Bayview Loan Servs., LLCv.Good Home, LLC

SUPERIOR COURT OF PENNSYLVANIAMar 27, 2019
J-A30025-18 (Pa. Super. Ct. Mar. 27, 2019)

J-A30025-18 No. 832 WDA 2018

03-27-2019

BAYVIEW LOAN SERVICES, LLC v. GOOD HOME, LLC, BRYAN VARALLO AND CHURUNGCHAI LEODHUWAPHAN , Appellants.


NON-PRECEDENTIAL DECISION - SEE SUPERIOR COURT I.O.P. 65.37

Appeal from the Order Entered, May 21, 2018, in the Court of Common Pleas of Allegheny County, Civil Division at No(s): No. GD-11-011739. BEFORE: SHOGAN, J., KUNSELMAN, J., and STRASSBURGER, J. MEMORANDUM BY KUNSELMAN, J.:

Retired Senior Judge assigned to the Superior Court.

Good Home, LLC, Bryan Varallo and Churungchai Leodhuwaphan appeal from the order denying their petition to set aside a sheriff's sale of real property in Allegheny County. After thorough consideration, we reverse.

The facts and procedural history pertinent to this appeal follow.

On June 27, 2011, Bayview Loan Services, LLC initiated an action to confess judgment against Good Home, LLC and its agents and guarantors, Bryan Varallo and Churungchai Leodhuwaphan ("Good Home"). The action was based on Good Home's default in September 1, 2010 of its obligations under the terms of a commercial note and mortgage held by Bayview. The security for the mortgage was the commercial property located at 2648-2750 Robinson Boulevard, Penn Hills, Pennsylvania, an apartment building made up of 64 rental units.

On June 30, 2011, Bayview filed a praecipe for writ of execution. Good Home filed a petition to open or strike the confessed judgment. Subsequently, Good Home filed bankruptcy, which postponed proceedings in this matter.

At that point, the trial court had not yet ruled on Good Home's petition to open/strike.

After the bankruptcy was dismissed, Bayview reissued the writ of execution on July 25, 2016. The Allegheny County Sheriff scheduled the sale of the subject property for October 3, 2016; Bayview filed the requisite affidavit of service in accordance with Pa.R.C.P. 3129.1. Thereafter, the sheriff's sale of the subject property was postponed several times.

At the request of Bayview, the sale was postponed to December 5, 2016, so that Bayview could complete notice of the sale to all lien holders. Subsequently, at Good Home's request, the trial court continued the sale from the December date to March 6, 2017.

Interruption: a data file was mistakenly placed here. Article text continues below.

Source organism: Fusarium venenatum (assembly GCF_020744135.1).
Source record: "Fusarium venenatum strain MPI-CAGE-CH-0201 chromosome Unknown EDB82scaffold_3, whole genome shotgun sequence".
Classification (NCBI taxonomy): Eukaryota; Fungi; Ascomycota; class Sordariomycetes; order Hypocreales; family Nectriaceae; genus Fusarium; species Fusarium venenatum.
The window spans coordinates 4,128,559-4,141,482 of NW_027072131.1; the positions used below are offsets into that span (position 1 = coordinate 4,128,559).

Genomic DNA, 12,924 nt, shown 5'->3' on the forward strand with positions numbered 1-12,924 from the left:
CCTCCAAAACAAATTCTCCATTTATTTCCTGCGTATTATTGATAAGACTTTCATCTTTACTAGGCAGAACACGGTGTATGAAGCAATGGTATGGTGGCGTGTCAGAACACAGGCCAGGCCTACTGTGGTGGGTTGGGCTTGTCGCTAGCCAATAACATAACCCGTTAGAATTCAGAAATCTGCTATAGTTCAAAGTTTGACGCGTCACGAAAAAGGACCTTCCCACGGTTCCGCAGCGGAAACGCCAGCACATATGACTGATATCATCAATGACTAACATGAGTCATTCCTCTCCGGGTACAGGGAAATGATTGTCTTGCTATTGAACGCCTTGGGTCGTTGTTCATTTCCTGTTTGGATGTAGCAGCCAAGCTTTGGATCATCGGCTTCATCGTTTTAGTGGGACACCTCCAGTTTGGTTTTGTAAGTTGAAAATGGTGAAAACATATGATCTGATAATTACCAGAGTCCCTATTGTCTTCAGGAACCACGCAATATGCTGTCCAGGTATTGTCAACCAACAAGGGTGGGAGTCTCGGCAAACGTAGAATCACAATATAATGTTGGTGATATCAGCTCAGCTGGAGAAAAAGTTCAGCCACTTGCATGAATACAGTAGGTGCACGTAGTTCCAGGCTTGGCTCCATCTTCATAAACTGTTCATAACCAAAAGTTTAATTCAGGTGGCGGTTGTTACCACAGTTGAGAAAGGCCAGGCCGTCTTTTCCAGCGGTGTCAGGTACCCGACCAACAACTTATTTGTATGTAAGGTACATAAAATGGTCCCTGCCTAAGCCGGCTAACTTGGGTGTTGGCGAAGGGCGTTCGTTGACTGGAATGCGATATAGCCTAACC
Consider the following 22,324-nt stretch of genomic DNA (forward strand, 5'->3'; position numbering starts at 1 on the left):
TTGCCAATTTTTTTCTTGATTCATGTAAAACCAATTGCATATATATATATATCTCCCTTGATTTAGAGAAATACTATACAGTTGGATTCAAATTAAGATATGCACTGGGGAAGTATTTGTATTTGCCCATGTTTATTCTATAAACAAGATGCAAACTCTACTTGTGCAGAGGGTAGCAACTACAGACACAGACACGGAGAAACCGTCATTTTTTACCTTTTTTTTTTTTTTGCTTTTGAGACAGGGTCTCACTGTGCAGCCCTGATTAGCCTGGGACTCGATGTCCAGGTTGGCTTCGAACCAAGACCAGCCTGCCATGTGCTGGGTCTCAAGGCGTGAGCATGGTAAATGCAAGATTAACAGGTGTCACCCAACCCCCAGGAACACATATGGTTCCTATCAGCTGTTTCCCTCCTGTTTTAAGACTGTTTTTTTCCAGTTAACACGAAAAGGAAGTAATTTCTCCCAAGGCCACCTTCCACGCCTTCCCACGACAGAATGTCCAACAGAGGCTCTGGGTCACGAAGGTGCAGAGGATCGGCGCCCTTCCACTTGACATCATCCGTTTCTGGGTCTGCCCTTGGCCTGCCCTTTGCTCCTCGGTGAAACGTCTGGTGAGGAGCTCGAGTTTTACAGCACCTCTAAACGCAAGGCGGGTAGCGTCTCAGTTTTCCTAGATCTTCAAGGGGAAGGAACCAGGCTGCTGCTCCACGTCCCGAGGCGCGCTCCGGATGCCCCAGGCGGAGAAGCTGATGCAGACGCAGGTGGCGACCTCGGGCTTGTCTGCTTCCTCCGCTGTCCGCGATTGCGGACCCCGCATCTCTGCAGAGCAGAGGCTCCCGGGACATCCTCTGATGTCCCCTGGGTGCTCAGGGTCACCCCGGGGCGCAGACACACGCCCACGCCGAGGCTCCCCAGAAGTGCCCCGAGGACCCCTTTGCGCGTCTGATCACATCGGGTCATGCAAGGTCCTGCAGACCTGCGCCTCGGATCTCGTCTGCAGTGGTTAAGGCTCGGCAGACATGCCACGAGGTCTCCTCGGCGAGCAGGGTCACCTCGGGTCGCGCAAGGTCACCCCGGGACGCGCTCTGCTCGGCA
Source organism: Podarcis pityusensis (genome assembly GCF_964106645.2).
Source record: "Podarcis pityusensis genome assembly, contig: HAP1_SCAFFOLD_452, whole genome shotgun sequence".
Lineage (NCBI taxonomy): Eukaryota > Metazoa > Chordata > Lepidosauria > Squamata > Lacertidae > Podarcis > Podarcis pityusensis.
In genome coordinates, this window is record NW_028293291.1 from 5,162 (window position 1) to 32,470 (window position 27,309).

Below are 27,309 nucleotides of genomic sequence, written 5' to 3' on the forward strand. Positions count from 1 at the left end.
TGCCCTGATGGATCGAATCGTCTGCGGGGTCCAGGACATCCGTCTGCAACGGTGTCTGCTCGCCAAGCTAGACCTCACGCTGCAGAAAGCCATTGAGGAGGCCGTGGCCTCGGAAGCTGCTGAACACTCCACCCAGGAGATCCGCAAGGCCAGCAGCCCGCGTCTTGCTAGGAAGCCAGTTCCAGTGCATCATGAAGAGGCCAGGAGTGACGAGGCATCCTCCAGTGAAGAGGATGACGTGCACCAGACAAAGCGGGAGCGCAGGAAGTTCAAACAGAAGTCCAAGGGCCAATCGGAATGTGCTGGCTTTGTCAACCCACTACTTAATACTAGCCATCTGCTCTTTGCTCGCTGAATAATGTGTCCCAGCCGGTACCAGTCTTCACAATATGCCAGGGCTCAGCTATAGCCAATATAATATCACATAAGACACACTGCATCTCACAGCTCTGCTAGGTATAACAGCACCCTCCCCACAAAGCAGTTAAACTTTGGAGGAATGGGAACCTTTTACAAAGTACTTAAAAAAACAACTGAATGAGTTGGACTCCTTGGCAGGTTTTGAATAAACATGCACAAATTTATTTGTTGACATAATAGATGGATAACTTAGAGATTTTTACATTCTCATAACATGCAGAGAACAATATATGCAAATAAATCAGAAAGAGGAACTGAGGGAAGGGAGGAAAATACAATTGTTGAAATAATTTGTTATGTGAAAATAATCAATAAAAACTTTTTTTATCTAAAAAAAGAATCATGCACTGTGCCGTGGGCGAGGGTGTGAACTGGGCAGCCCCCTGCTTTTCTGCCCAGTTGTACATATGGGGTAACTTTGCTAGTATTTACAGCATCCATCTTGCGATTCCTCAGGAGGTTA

On February 13, 2017, the parties entered into a consent order, approved by the trial court, denying Good Home's petition to strike or open and upholding Bayview's confession of judgment. The parties further agreed to postpone the sheriff's sale to June 5, 2017. Thereafter, Good Home again requested that the sheriff's sale be postponed; the trial court rescheduled the sale for August 7, 2017. However, due to an unpaid invoice, the sheriff postponed the sale of the subject property on that date.

This order was erroneously dated February 13, 2016. However, it was signed by the parties on February 10, 2017, and docketed on February 13, 2017.

As a result, Bayview presented a motion to reschedule the sale, pursuant to a special order, without any new notice in accordance with Pa.R.C.P. 3129.3. On August 30, 2017, the trial court granted Bayview's request, and rescheduled the sheriff's sale for September 5, 2017. The order further provided that the sale was to be held without new notice or advertisement. Finally, on September 5, 2017, the sale of the subject property occurred; Bayview was the successful bidder.

On or about January 9, 2018, Good Home filed an emergency petition asking the trial court to set aside the sale. As of that date, the sheriff's deed had not yet been delivered to Bayview. The trial court issued a rule to show cause why the sale should not be set aside.

Shortly thereafter, on January 18, 2018, Good Home transferred the subject property by quitclaim deed to PA Real Estate Development Inc. Additionally, Jiya Construction was given a mortgage against the subject property.

After argument, the trial court denied Good Home's petition to set aside the sheriff's sale of the subject property. Good Home timely filed a notice of appeal. Both the trial court and Good Home complied with Pa.R.A.P. 1925.

Upon the filing of this appeal, Bayview filed a motion quash. We denied its motion without prejudice to Bayview to reassert its arguments for quashal in its brief. In its brief, Bayview again argues that the appeal should be quashed for several reasons: the appeal is moot, untimely, not from a final order and does not comply with Pa.R.A.P. 1931(d). We conclude that none of these arguments has merit. We therefore will proceed with our review of the substantive issues raised by Good Home.

On appeal, Good Home raises the following single issue:

I. Did the trial court abuse its discretion in denying the appellant's petition to set aside sheriff sale?

See
Good Home's Brief at 4.

"A petition to set aside a sheriff's sale is grounded in equitable principles[.]" GMAC Mortg. Corp. of Pa. v. Buchanan , 929 A.2d 1164, 1167 (Pa. Super. 2007). The burden of establishing grounds for relief rests with the petitioner. Id. A court may only grant a petition "when [it] is filed before the sheriff's delivery of the deed." Mortgage Elec. Registration Sys., Inc. v. Ralich , 982 A.2d 77, 79 (Pa. Super. 2009) (citations omitted), appeal denied, 992 A.2d 889 (Pa. 2010); Pa.R.C.P. 3132.